Next month when Frieda Banks blows out the candles on her birthday cake, she probably won’t have much left she can wish for. At the age of 101, she’s had a long, happy, and generally healthy life. She’s still physically active, doesn’t need glasses, a hearing aid or a nursing aide to get her through the day.
She plays cards three or four times a week, enjoys being with others and smiles easily. Aside from some difficulty with her short-term memory, she easily recalls the high points in her long life and the lives of her four children, seven grandchildren and eight great-grandchildren.
The power chair she uses when she leaves her apartment at Sunrise at Huntcliff Summit in Sandy Springs is one of her few concessions to advancing age. If anything, she has less patience than ever for those who complain about their aches and pains.
“I don’t like to hear all my friends talking about what’s wrong with them. I don’t do it and I’m older than all of them.”
Banks is what gerontologists like to call SuperAgers, people who are still enjoying life after their 100th birthday and have little or no experience with the life-threatening illnesses than afflict their contemporaries.
The term was coined by Dr. Nir Barzilai, an Israeli-born physician who summarized over 20 years of research about how and why we age, in a new book published last year, “Age Later: Health Span, Life Span, and the New Science of Longevity.”
Much of that research comes from his Longevity Genes Project at Yeshiva University’s Albert Einstein College of Medicine in New York City which has followed over 750 Ashkenazic Jews there between the ages of 95 and 109. They all reached their advanced age without having had such life-threatening illnesses as heart disease or cancer.
He chose these Ashkenazim not just because he found them to be especially long-lived but because they generally resemble one another more closely genetically than other ethnic groups.
Their genetic makeup, he believes, has been shaped by centuries of politically imposed isolation in Eastern Europe and by religious beliefs that led to marriages with Jews of a similar background.
However, when researchers looked more closely at their lifestyle, they found these Jews to have some very bad habits. Over half of them were obese or overweight, many didn’t exercise, and over half of them smoked. One New Yorker, Helen Kahn, who lived to be almost 110, smoked regularly for 90 of those years. Her brother Irving, a wealthy financial consultant who was also in the study, lived to be 109, but gave up smoking years before he died.
So Dr. Barzalai was forced to look elsewhere for his answers to what leads to a longer life.
He described what he found in “Age Later,” his first book on his research. What he learned credits longevity, primarily, to good genes.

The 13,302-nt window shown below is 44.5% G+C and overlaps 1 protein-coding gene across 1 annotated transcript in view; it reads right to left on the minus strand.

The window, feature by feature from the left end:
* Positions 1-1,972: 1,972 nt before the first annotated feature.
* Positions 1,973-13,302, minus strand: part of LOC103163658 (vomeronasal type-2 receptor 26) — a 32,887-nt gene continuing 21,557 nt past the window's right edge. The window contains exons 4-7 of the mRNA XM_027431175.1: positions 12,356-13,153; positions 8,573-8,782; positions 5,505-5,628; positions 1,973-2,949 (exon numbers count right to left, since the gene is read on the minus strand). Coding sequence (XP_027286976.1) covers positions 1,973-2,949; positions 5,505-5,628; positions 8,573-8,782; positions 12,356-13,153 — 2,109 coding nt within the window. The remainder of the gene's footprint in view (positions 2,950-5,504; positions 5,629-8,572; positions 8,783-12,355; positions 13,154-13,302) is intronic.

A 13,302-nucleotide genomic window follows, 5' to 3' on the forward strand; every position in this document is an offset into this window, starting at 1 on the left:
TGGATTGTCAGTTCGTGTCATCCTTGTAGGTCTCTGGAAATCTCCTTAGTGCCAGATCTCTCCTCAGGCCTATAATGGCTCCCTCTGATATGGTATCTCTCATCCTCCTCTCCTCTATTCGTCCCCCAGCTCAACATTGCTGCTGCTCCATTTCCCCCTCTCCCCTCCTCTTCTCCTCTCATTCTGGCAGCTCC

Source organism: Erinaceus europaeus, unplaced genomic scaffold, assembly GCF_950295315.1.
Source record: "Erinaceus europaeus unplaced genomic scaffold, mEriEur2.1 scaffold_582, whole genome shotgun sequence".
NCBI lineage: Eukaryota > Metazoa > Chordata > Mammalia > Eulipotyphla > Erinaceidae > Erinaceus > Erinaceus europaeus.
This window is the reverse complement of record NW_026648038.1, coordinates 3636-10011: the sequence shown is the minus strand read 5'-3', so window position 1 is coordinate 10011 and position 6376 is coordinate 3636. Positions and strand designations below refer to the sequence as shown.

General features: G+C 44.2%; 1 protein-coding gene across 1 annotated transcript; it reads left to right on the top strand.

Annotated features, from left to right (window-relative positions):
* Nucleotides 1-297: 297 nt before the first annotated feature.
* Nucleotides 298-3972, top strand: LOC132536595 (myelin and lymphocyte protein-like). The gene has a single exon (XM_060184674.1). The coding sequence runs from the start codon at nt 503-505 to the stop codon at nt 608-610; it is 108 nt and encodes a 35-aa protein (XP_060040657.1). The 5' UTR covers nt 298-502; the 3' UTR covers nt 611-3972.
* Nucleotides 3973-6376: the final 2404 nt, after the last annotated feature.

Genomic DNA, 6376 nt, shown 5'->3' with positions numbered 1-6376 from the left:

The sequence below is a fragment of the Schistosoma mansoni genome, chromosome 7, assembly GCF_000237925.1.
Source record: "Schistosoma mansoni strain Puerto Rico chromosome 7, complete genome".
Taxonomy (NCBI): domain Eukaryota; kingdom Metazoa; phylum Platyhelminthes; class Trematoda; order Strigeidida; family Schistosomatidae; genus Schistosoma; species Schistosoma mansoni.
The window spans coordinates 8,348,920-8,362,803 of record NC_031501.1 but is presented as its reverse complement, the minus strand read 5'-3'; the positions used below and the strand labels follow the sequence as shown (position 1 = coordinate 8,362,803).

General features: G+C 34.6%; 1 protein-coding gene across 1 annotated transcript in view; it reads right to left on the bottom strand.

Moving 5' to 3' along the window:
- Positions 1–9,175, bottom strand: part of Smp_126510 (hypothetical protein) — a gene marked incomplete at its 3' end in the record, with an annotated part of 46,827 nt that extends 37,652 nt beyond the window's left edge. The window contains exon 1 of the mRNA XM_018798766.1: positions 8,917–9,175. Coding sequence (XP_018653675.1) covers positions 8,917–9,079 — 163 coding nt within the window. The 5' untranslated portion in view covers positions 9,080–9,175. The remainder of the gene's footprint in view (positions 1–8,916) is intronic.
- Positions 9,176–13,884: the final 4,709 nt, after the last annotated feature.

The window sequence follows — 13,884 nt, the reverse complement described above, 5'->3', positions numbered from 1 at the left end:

“Despite all the external factors that might figure into longevity —- the factors that the SuperAgers have control over and often do take control over —- they believe that genes are the biggest determinant of life span. And of course, I agree,” he wrote in the book.
And so, it seems, would Banks, who remembers her mother who died at the age of 88. She was a forceful and energetic woman who lived independently and refused to allow any outside help into her home until she died, Banks said of her mother.
And she mentions that Banks’ oldest son, at 80, is a doctor, who still is actively involved in his busy practice at the three offices he runs in Chattanooga, Tenn.
Banks offers one final example of the extraordinary energy that runs in her family. She is a swimmer and, at the age of 98, she saved a struggling and much younger woman from drowning by pulling her through the water to safety.
What all the research on Jews may lead to is some important medical breakthroughs.
Barzilai, among other scientists, wrote in his book that he believes that he and his colleagues may one day soon be able to start to control, through the science of genetics, some of the important factors that cause aging. He predicts in his book that in the future, more people will enjoy the benefits of the SuperAgers, whatever the genes we were born with.
Among the world’s leading experts on the topic, Felipe Sierra is in charge of the research into the biology of longevity at the National Institute on Aging. He described the “major pillars of aging” in a 2015 article in Science. In this publication of the American Association for the Advancement of Science, Sierra summarized what he mentioned as the half dozen pathways and mechanisms that lead to aging more quickly.
Because of what they have learned, scientists believe we may be close to realizing the previously impossible notion that we can control aging. Or as Sierra maintains, once researchers more fully understand the genetics of aging, there’s a good chance we will be able to control it.